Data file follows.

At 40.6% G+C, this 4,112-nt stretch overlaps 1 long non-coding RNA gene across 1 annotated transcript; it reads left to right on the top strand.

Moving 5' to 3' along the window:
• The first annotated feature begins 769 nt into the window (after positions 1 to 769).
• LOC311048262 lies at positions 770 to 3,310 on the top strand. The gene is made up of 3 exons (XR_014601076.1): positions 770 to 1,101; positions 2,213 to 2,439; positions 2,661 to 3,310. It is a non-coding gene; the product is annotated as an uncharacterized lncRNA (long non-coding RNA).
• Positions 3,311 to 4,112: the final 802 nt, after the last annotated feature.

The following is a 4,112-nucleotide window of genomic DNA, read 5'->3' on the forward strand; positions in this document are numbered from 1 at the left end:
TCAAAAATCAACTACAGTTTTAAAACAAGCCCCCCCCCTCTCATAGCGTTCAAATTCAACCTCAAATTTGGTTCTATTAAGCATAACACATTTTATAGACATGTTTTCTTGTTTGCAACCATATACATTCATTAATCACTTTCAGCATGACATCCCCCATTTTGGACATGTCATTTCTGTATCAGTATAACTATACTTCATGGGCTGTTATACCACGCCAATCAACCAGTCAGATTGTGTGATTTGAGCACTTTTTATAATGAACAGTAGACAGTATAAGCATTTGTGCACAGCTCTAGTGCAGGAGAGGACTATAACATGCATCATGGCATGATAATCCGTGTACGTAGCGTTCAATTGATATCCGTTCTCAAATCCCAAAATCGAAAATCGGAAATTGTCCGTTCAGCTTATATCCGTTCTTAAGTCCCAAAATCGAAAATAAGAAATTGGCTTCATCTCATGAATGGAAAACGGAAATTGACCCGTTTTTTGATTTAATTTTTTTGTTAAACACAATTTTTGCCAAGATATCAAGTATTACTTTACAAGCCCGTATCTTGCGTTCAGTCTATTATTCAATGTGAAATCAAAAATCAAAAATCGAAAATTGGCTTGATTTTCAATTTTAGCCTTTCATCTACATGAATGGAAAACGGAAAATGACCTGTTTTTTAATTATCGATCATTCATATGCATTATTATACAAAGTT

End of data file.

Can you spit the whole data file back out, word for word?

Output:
At 40.6% G+C, this 4,112-nt stretch overlaps 1 long non-coding RNA gene across 1 annotated transcript; it reads left to right on the top strand.

Moving 5' to 3' along the window:
• The first annotated feature begins 769 nt into the window (after positions 1 to 769).
• LOC311048262 lies at positions 770 to 3,310 on the top strand. The gene is made up of 3 exons (XR_014601076.1): positions 770 to 1,101; positions 2,213 to 2,439; positions 2,661 to 3,310. It is a non-coding gene; the product is annotated as an uncharacterized lncRNA (long non-coding RNA).
• Positions 3,311 to 4,112: the final 802 nt, after the last annotated feature.

The following is a 4,112-nucleotide window of genomic DNA, read 5'->3' on the forward strand; positions in this document are numbered from 1 at the left end:
TCAAAAATCAACTACAGTTTTAAAACAAGCCCCCCCCCTCTCATAGCGTTCAAATTCAACCTCAAATTTGGTTCTATTAAGCATAACACATTTTATAGACATGTTTTCTTGTTTGCAACCATATACATTCATTAATCACTTTCAGCATGACATCCCCCATTTTGGACATGTCATTTCTGTATCAGTATAACTATACTTCATGGGCTGTTATACCACGCCAATCAACCAGTCAGATTGTGTGATTTGAGCACTTTTTATAATGAACAGTAGACAGTATAAGCATTTGTGCACAGCTCTAGTGCAGGAGAGGACTATAACATGCATCATGGCATGATAATCCGTGTACGTAGCGTTCAATTGATATCCGTTCTCAAATCCCAAAATCGAAAATCGGAAATTGTCCGTTCAGCTTATATCCGTTCTTAAGTCCCAAAATCGAAAATAAGAAATTGGCTTCATCTCATGAATGGAAAACGGAAATTGACCCGTTTTTTGATTTAATTTTTTTGTTAAACACAATTTTTGCCAAGATATCAAGTATTACTTTACAAGCCCGTATCTTGCGTTCAGTCTATTATTCAATGTGAAATCAAAAATCAAAAATCGAAAATTGGCTTGATTTTCAATTTTAGCCTTTCATCTACATGAATGGAAAACGGAAAATGACCTGTTTTTTAATTATCGATCATTCATATGCATTATTATACAAAGTT